Thursday, May 31, 2012

Getting Frame'd

Posted by Unknown at Thursday, May 31, 2012

Hi everyone! My name is Roxanne and I am on the Bone Marrow Transplant (BMT) service with Dr. David Frame for my very first rotation.
Day 1 of rotation: Awesome! Showed up at 11 am, was assigned 2 patients, and sent home after 1 hour to work up patients!
Day 2 of rotation: Frame’d.
If there was an urban dictionary equivalent for the UM College of Pharmacy Advanced Pharmacy Practice Experience (APPE) one term that deserves a definition is, getting “Frame’d.”
“Frame’d”: not being able to answer one or many of Dr. David Frame’s questions such that you realize how much pharmacy you don’t know. 
Roxanne: “Aw man, I just got Frame’d! I don’t know anything!”
Melinda: “I’m so sorry. Try not to let it get you too down. It happens to the best of us.”
Getting Frame’d sounds discouraging but it’s really a rite of passage for us all. It doesn’t matter who the preceptor is, or what rotation you are on, in some way or another expect to get “Frame'd.” Though the process is rough, know that you are picking up a TON of information everyday!

As for the rotation itself, the Adult BMT unit is on the CS Mott side of the UM Hospital. It's really nice. Patients get their own rooms to hopefully help protect them from acquiring infections especially since their white blood cell counts are so low. Every morning we round with the team. The attending and PAs/NPs acknowledge us students and like showing us conditions we may only have seen in textbooks. Throughout rounds, Dr. Frame will ask us for recommendations on our patients. He will also ask us really random questions that are actually completely relevant but to which we never gave any thought to. When these questions are asked, I'm sure my lower jaw slightly opens and an "uhhhh" can vaguely be heard.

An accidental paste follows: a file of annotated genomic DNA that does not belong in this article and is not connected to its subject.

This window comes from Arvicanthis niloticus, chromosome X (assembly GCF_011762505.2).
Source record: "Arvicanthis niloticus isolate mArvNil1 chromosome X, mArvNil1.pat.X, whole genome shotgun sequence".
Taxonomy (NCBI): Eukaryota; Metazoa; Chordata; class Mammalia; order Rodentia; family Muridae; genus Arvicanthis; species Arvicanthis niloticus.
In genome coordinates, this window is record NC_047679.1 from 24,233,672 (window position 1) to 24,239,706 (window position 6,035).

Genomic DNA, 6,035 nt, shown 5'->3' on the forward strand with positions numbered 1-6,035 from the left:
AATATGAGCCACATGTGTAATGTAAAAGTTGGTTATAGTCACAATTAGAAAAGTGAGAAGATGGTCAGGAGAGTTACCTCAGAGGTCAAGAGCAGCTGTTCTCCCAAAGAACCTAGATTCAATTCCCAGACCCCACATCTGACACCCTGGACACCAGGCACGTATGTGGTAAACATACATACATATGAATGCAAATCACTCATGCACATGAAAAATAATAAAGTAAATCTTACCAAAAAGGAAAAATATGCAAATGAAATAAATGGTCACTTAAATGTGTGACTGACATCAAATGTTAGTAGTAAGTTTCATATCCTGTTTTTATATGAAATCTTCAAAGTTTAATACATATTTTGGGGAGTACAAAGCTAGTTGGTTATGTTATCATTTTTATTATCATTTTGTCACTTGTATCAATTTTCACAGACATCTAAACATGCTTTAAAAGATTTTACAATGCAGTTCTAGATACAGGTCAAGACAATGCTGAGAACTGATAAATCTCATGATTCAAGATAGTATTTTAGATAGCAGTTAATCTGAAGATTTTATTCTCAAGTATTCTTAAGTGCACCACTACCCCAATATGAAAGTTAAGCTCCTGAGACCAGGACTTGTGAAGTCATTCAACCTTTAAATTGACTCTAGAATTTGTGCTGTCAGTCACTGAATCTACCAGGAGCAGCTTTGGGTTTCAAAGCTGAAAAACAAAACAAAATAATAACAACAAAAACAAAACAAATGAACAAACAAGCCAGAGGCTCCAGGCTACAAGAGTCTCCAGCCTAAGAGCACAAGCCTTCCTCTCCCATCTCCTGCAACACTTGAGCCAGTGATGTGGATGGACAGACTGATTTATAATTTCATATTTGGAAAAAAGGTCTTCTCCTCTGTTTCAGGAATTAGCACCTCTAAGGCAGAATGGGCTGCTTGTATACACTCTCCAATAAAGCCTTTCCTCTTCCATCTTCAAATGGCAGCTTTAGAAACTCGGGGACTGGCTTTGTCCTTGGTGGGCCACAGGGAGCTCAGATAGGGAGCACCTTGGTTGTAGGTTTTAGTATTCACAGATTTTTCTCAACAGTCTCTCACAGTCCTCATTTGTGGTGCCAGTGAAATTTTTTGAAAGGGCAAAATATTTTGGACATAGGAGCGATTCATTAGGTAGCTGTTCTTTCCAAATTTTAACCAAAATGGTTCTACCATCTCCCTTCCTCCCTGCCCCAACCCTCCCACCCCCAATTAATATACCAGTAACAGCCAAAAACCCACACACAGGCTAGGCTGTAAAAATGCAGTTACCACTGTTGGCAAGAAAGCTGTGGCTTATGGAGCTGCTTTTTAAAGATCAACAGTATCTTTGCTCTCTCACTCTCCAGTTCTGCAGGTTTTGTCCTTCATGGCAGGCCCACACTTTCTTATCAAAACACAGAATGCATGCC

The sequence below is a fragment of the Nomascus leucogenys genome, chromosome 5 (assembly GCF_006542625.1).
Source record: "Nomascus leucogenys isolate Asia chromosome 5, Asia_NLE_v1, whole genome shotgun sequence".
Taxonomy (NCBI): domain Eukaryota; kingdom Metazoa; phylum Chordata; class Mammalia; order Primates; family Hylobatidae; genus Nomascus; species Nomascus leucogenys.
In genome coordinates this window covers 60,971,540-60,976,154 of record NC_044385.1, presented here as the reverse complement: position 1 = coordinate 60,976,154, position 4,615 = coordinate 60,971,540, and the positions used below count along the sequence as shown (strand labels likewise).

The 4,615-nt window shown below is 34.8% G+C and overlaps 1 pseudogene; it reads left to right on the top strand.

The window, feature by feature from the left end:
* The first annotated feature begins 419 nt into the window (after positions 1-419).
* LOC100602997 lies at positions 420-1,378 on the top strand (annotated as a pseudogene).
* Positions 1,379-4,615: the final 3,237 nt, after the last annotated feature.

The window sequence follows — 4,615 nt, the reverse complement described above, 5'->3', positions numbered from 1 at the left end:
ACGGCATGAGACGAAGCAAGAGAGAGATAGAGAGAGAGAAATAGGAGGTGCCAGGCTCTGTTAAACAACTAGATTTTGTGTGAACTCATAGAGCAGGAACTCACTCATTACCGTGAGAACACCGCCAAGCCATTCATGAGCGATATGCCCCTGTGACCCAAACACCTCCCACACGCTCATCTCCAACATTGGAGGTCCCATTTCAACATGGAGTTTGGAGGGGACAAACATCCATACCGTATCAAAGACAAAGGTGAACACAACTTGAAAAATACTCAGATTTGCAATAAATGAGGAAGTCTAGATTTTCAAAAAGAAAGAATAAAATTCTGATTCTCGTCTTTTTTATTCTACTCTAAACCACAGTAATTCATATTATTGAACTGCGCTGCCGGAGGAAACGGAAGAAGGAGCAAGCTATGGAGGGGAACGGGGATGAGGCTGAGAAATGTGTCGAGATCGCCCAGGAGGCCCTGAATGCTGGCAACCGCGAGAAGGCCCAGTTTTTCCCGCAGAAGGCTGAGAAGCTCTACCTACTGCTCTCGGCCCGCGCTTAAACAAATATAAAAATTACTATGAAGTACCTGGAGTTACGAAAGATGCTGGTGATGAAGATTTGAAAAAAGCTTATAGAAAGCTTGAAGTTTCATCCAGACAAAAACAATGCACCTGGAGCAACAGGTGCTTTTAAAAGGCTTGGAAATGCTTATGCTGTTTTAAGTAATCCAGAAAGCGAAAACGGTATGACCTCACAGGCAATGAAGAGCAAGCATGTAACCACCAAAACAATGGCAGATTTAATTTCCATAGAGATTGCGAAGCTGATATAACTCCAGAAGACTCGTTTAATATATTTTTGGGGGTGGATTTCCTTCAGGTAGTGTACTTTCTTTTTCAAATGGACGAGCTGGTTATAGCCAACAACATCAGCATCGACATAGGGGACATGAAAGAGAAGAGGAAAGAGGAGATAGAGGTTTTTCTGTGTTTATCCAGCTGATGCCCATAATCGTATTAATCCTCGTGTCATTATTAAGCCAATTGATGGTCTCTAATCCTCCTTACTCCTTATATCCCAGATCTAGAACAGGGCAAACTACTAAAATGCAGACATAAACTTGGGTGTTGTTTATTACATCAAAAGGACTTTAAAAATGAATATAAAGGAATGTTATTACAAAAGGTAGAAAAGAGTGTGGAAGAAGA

If you’re placed in the BMT service with Dr. Frame for your APPE, know that you are going to have to work extra hard to learn everything you need to learn. We are definitely being questioned on a ton of topics we learned in class, like anticoag, antibiotics, and anti-nausea for example -- managing nausea is a major issue in the BMT population. But we are also getting introduced to a ton of things that we haven’t learned about in class, like conditioning regimens for stem cell transplants, GVHD prophylaxis, and neutropenic fever. Protocols are key in BMT. However, for learning purposes, understanding the reasoning behind these protocols is even more important. A word of advice: know mechanisms of action and half-lives. After one and a half weeks of rotation, all I know is that I have a long way to go to master this material. Two other bloggers are on the BMT service with me this month so read up (!) and you’ll get to see this rotation through a few different sets of eyes.

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